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The Wedge Guy: The importance of a pre-shot routine

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I believe one of the big differences between better recreational golfers and those not so good—and also between the tour professionals and those that can’t quite “get there”—is the consistency of their pre-shot routines. It is really easy to dismiss something that happens before the ball is even struck as irrelevant, but I strongly urge you to reconsider if you think this way.

To have a set routine to follow religiously before every shot gives you the best chance to execute the shot the way you intend. To do otherwise just leaves too much to chance. Indulge me here and I’ll offer you some proof.

It’s been a while back now, but I still remember an interesting account on this subject that used the final round of the 1996 Masters—when Nick Faldo passed a collapsing Norman—as his statistical proof. This particular analyst reviewed the entire telecast of that final round and timed the routine of both players for every shot. What he discovered was that Norman got quicker and less consistent in his pre-shot routine throughout his round, while Faldo maintained his same, methodical approach to every shot, not varying by more than a second or so. I think that is pretty insightful stuff.

A lot of time has passed since then, but all competitive tour professionals pay very close attention to their pre-shot routines these days. I urge you to watch them as they go through the motions before each shot. And notice that most of them “start over” if they get distracted during that process.

While I do not think it is practical for recreational golfers to go into such laborious detail for every shot, let me offer some suggestions as to how a repeatable pre-shot routine should work.

The first thing is to get a good feel for the shot, and by that, I mean a very clear picture in your mind of how it will fly, land and roll; I also think it’s realistic to have a different routine for full shots, chips and pitches and putts. They are all very different challenges, of course, and as you get closer to the hole, your focus needs to be more on the feel of the shot than the mechanics of the swing, in my opinion.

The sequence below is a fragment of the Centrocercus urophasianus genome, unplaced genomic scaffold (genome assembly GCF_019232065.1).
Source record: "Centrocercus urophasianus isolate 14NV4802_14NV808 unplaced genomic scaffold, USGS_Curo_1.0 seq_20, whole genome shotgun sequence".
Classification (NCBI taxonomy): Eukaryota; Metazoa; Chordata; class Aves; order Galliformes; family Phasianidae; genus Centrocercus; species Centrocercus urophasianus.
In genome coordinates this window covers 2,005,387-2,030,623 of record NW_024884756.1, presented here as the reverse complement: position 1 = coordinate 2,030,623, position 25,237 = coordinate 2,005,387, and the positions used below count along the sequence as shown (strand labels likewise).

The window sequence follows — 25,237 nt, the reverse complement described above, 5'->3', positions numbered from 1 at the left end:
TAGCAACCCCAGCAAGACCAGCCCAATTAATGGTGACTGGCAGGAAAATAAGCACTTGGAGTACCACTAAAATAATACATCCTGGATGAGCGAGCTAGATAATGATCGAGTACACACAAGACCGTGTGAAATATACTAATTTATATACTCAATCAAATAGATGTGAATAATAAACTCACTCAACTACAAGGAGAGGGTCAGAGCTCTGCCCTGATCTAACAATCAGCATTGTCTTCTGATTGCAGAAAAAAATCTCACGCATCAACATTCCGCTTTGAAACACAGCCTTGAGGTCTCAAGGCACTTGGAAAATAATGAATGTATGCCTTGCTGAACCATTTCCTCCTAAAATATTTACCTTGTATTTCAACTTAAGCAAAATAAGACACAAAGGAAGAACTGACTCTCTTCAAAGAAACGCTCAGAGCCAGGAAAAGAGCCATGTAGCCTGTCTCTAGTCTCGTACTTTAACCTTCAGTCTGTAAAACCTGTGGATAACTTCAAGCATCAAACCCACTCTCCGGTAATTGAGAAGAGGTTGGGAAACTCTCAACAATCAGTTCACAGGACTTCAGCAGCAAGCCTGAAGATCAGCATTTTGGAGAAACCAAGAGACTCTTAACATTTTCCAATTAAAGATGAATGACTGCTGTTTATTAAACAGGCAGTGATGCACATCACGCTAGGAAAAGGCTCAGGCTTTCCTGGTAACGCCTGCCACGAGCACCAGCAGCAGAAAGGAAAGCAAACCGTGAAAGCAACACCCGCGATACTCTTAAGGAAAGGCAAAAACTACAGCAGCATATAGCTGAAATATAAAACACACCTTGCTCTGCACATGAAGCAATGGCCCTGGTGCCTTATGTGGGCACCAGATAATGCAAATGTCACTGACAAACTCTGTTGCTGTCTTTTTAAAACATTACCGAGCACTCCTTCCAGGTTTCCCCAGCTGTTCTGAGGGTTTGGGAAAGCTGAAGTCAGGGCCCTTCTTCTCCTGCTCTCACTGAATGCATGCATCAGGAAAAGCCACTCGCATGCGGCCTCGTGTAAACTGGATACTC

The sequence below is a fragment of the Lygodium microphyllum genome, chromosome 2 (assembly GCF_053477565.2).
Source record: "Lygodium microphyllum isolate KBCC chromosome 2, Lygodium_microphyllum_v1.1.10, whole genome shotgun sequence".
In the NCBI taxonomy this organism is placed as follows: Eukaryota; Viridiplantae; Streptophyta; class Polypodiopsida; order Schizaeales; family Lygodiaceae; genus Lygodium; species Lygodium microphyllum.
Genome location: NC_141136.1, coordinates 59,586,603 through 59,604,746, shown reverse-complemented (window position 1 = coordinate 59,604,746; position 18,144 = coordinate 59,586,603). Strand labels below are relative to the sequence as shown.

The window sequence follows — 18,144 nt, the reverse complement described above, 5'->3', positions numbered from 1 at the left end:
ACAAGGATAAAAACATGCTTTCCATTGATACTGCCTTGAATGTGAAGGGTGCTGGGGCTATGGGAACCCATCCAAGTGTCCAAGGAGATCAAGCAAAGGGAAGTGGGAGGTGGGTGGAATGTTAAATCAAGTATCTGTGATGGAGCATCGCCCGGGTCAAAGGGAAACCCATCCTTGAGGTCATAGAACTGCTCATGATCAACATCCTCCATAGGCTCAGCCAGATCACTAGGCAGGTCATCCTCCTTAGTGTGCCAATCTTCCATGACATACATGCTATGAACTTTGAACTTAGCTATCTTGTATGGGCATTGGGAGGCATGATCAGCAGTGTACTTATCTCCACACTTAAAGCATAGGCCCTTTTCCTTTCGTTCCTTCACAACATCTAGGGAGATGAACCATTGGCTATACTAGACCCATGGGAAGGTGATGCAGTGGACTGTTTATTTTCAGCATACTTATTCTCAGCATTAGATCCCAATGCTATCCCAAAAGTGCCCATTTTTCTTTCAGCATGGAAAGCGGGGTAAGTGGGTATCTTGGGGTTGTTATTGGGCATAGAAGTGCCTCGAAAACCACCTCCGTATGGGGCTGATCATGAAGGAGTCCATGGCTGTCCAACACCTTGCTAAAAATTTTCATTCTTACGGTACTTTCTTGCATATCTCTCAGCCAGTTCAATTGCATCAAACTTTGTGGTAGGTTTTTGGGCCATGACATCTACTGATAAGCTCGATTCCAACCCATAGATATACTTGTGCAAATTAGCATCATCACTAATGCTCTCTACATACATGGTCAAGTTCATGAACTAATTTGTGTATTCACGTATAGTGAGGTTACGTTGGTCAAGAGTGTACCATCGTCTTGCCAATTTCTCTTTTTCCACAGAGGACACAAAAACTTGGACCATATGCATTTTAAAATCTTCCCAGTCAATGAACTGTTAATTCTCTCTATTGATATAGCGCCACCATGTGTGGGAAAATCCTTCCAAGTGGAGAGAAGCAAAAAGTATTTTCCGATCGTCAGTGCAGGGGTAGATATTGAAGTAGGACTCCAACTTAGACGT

To begin, I think the best starting point is from behind the ball, setting up in your “mind’s eye” the film-clip of the shot you are about to hit. See the flight and path it will take. As you do this, you might waggle the club back and forth to get a feel of the club in your hands and “feel” the swing that will produce that shot path for you. Your exact routine can start when you see that shot clearly, and begin your approach the ball to execute the shot. From that “trigger point”, you should do the exact same things, at the exact same pace, each and every time.

For me (if I’m “on”), I’ll step from that behind-the-shot position, and set the club behind the ball to get my alignment. Then I step into my stance and ball position, not looking at the target, but being precise not to change the alignment of the clubhead–I’m setting my body up to that established reference. Once set, I take a look at the target to ensure that I feel aligned properly, and take my grip on the club. Then I do a mental check of grip pressure, hover the club off the ground a bit to ensure it stays light, and then start my backswing, with my only swing thought being to feel the end of the backswing.

That’s when I’m “on,” of course. But as a recreational player, I know that the vast majority of my worst shots and rounds happen when I depart from that routine.

This is something that you can and should work on at the range. Don’t just practice your swing, but how you approach each shot. Heck, you can even do that at home in your backyard. So, guys and ladies, there’s my $0.02 on the pre-shot routine. What do you have to add?